Stagger small light fixtures above the island to bring light to a wider area. The pendants seen here complement the open layout and country style of this kitchen without obstructing the view of the charming red plaid fabric inset in the cabinets or the detailed backsplash and range hood.
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Outfit deep pantries and corner lazy-Susan cabinets with automatic lights, just like the refrigerator, so when the door opens, even back shelves are visible.
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With a bevy of activities going on in a kitchen, good lighting is a must. Create a layered lighting plan by drawing on three different “layers” of light. Ambient lights are fixtures that offer overall illumination; task lighting sources focus light on specific areas to make performing tasks easier; and accent lighting highlights specific features within a room, such as architecture or displays.
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Whether you’re updating your current home or doing an entire overhaul, get inspiring ideas here.
Consider flexible cable or rail lighting over an island or peninsula. Pendants and accent spotlights can be moved or changed out easily.
Undercabinet task lighting comes in strips, pucks, or mini tracks and utilizes low-voltage halogen, xenon, compact fluorescent, or LED lights. “You want the light to be toward the front of the cabinet so you’re lighting where you’re working,” Scarborough says.
Make a statement with a chandelier by the sink window. “With a beautiful faucet below, it’s like jewelry accessorizing the kitchen,” says Sarah Michalowski, a certified kitchen designer (CKD) and NKBA member in the Minneapolis area. “It’s kind of neat to find chandeliers in unexpected places.”
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Accent lighting beneath cabinets can also add extra task lighting to the work spaces beneath them.
Cylindrical pendants with linen shades extend the space vertically and supply artistic interest and practical lighting above the island. Crystal finials add a touch of sparkle.
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Lighting contributes to a kitchen’s overall look and feel, as seen in this contemporary setting. Cylindrical pendants of varying diameters hang over the island in a staggered pattern to provide fashionable function.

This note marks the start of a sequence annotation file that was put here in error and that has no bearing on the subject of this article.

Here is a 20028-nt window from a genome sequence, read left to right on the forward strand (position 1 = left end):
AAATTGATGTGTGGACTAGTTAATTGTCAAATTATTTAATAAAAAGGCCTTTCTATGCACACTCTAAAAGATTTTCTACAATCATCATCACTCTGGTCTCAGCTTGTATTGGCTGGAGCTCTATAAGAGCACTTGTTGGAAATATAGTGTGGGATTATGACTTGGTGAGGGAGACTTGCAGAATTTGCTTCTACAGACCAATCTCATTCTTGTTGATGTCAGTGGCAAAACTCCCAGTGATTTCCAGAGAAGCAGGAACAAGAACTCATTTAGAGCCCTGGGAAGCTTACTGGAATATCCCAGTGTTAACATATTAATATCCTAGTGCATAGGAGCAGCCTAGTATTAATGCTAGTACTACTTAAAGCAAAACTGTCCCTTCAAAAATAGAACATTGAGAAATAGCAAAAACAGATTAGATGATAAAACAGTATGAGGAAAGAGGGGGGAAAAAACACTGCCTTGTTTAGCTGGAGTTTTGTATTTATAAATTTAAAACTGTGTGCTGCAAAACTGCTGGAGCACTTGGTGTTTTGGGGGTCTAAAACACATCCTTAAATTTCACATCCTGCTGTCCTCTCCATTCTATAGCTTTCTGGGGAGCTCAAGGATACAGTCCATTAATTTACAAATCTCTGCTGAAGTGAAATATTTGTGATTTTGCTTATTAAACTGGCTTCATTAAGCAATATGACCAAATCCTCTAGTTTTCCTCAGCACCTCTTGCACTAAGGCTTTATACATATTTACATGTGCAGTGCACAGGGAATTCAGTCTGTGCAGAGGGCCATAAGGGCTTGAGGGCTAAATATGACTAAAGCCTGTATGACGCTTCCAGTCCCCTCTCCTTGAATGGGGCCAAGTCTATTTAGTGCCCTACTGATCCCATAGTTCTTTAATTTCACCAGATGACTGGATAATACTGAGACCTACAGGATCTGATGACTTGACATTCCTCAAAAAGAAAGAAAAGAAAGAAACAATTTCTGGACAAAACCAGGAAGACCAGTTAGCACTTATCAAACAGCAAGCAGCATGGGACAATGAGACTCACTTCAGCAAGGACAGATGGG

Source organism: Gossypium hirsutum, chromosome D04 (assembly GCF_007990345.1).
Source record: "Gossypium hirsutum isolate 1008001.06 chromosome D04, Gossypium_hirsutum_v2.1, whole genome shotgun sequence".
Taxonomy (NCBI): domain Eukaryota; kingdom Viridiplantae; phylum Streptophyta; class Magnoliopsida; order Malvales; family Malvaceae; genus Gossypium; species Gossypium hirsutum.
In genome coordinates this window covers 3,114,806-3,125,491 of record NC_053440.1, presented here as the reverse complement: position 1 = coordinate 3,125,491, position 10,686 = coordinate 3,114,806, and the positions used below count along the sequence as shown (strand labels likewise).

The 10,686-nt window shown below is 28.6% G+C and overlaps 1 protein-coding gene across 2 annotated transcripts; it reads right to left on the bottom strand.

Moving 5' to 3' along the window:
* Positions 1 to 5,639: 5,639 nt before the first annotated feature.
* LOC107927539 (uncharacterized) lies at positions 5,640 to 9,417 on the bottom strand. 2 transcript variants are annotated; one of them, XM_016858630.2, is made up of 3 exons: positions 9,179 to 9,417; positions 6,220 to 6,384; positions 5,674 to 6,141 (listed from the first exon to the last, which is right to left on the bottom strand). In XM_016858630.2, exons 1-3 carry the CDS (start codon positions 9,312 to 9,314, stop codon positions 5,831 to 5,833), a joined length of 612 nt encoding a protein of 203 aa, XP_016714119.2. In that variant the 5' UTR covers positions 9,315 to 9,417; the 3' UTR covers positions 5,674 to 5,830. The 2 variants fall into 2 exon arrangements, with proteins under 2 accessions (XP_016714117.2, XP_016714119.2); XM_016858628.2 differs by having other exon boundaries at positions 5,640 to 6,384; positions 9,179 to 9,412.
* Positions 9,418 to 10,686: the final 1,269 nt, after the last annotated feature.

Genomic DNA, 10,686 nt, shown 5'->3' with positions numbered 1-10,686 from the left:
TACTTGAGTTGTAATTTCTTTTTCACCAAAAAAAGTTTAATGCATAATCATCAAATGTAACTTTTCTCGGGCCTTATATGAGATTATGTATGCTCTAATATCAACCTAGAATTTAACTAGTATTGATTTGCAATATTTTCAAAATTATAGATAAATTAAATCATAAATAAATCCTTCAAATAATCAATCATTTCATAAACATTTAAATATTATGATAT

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The antique look of these glass pendants adds old-fashioned charm to a modern kitchen. Polished-nickel hardware echoes the stainless-steel appliances, and a heavy chain anchors the fixture to the ceiling.
Accent lighting includes strip fixtures placed inside glass-front cabinets to spotlight collections, sconces highlighting a textured wall, and directional spotlights washing down over a gallery wall.
Ambient light can come from a variety of sources: recessed “cans” in the ceiling, toe-kick lighting around base cabinets and islands, tracks, pendants, and above-cabinet fixtures.
Some kitchens call for a bit of sparkle. Here, a curvaceous crystal chandelier adds glamour and a bit of the unexpected to an otherwise subdued gray kitchen.
Choose trim for recessed ceiling lights that makes a visible difference. White trim disappears and brushed metal creates a subtle contrast, but a grouping of cans with black trim can look like polka dots.
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The trio of pendants over this island shed a warm glow onto the large work space. Glass shades like these can often be swapped out, which gives you the freedom to try a new look without a lot of work.
Set your kitchen apart with lighting that matches your style. Get inspired by lighting in every shape, size, style, and material, and then decide what is right for your kitchen.
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Ambient light makes your kitchen’s first impression. “That is going to set the whole mood of the space,” says Terry Scarborough, a certified master kitchen and bath designer (CMKBD) and NKBA member in the New York City area. “You want the room to be welcoming.”
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Track lighting was installed in this kitchen to spotlight functional areas around the perimeter of the kitchen, shedding light on important work spaces.